From Kristine Kathryn Rusch:
I opened a can of worms in my own head when I wrote last week’s blog which I titled “Stars.” The post deals with the fact that there are no big names in entertainment any longer, except for legacy names, like Harrison Ford in movies and Stephen King in fiction. A source I quoted from The Hollywood Reporter believed that there were no new stars created in the movies since about 2008, which he blamed on the collapse of the DVD market.
Although he had his finger on part of the problem, I don’t think he saw all of it.
. . . .
What happened in movies in 2008? The same thing that happened to books at the turn of the century. Part of their distribution system collapsed.
The music industry started dealing with this in the 1990s as well, as the record stores vanished and iTunes took over. I don’t know if any of you have looked at iTunes recently, but trying to find the latest hit single by anyone let alone someone you like requires using the search function, rather than seeing what’s happening on the home page.
The collapse of the distribution system—or rather, the changes in distribution—have had an impact on us all. One of the things the change has done is level the playing field. Now anyone with the proper equipment can enter an artistic arena with more than a snowball’s chance in hell of not only having a success but having multiple successes.
The problem is as it always was—discoverability.
I’m going to move off of the entire entertainment industry now, and look at books. As I wrote last time, books were part of a curated system, in which tastemakers (editors, publishers, publishing houses) determined what choices readers had in the books that hit the shelves.
Those shelves were limited, both in time and space. As a local bookstore owner learned back when I lived in Oregon, if you keep books on the shelves until those books sold, your store went from a store that featured “new” books to a store that featured books from years gone by. The product (books) had to be refreshed constantly or readers had no reason to browse.
Twenty years ago, the publishing industry was a B2B industry. It sold books to bookstores—business to business—and hadn’t learned any other way to do so. Traditional publishing is still a B2B operation, even though most bookstores have gone online or gone away entirely.
Indie publishers are a B2C business—Business to Consumer. It’s a much better system. We need to market to readers, not to some bookstore chain or nameless distributor somewhere.
The problem is that the book promotion shorthand is based on B2B, not B2C.
What’s the difference (besides the obvious final letter)? The owners of other businesses do not have the time to read all of the product in their stores. Back in the day of the megabookstores like Barnes & Noble once strived to be, there were literally thousands of books on the shelves, with hundreds more clamoring to get in each month.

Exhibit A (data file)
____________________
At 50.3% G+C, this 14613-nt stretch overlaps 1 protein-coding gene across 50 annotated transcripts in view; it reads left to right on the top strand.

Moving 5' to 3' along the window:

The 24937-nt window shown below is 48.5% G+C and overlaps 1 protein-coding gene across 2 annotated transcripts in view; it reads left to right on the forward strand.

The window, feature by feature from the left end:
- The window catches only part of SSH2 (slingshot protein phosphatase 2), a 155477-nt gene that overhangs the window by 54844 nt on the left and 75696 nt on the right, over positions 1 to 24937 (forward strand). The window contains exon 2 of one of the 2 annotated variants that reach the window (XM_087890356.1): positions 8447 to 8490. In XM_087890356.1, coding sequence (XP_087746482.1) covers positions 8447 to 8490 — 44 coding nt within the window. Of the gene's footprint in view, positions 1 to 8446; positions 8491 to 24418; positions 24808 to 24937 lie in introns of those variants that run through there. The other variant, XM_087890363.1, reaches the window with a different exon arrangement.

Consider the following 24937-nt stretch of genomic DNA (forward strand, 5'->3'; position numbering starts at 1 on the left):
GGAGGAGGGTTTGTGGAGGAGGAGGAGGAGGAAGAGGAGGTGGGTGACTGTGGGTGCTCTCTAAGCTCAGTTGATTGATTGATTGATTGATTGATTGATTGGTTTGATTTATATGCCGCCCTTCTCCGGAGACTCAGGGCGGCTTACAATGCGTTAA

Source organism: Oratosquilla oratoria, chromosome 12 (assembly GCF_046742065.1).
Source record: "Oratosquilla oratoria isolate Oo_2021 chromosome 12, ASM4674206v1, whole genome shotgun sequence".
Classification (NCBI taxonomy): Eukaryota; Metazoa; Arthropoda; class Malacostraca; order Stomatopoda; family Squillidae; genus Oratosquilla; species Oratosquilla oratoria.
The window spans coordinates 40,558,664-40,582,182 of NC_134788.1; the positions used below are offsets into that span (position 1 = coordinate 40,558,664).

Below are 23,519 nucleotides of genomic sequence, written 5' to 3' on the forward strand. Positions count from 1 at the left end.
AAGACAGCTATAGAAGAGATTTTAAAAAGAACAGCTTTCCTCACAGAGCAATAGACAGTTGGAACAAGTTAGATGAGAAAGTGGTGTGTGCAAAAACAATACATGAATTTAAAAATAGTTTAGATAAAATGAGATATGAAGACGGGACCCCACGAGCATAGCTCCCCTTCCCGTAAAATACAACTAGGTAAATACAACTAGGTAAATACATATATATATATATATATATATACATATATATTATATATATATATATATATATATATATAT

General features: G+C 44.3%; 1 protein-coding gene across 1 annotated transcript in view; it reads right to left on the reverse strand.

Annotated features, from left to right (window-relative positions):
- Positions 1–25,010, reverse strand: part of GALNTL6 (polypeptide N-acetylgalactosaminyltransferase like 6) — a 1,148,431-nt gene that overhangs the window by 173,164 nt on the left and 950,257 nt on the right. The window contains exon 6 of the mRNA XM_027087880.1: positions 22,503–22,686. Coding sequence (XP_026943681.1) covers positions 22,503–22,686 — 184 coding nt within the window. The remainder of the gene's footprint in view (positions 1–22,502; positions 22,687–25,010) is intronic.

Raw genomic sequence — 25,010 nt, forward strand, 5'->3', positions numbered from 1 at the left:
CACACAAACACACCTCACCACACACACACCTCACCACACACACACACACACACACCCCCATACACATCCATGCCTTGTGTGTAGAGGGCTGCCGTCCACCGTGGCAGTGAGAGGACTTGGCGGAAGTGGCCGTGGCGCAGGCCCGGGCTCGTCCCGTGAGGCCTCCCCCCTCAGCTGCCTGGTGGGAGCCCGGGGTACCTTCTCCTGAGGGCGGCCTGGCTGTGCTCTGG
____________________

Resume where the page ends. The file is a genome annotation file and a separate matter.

No one can read all of that.
The local bookstore I mentioned above, the one that got stuck in amber, probably had five hundred titles in the store, and even when those titles remained on the shelf for 18 months, the employees still did not have time to read everything.
The consumer, on the other hand—who shall, from henceforth, be called the reader because it is more accurate—has one of two attitudes toward a book that floats past their eyeballs.
The first attitude is hey! I haven’t read that yet! What is it?
The second attitude is oh, yeah! I like that series and/or the previous book by that author. I’ll take a look at this one.
Then there’s the third attitude, one that doesn’t happen with a book in front of the eyes. The third attitude happens when there is no book. That attitude is Hey! Does Suzette T. Writer have a new book out? I should check.
Or that third attitude might be framed this way: Hey! Is there a new book in the AngelCat Extraordinaire Series? I should check.
Nothing in B2B marketing does more than answer the second two questions, maybe. And probably the only question it might answer is the one about Suzette T. Writer…provided Suzette T. Writer is what traditional publishing called a big name.
Readers buy stories. They want stories that will appeal to them. In addition, they want more of the same but with a surprise or two packed inside.
Traditional publishing did do one thing right in its quest for shorthand. It created genre categories. Genre categories and the subgenres within made it possible in a B2B world for readers to find the type of stories that they liked without relying on big names.
Ironically, genres weren’t created with marketing in mind. Or maybe that’s not ironic, considering how averse traditional publishing was to actual marketing. I was about to launch, yet again, into the history of traditional publishing marketing which I’ve written maybe a dozen times. I plucked history out of a past post and put it up on my Patreon page for everyone to read. I suggest you go there, so you understand how the marketing for traditional publishing evolved.
Anyway, genre and subgenre categories were the only thing that made life easier for the reader. The rest of what traditional publishing did made life easier for the distributors and the bookstores, by freeing up shelf space. This is why book series would often stop in the middle with no hope of finishing the saga or why an author would completely vanish from the shelves.
Link to the rest at Kristine Kathryn Rusch
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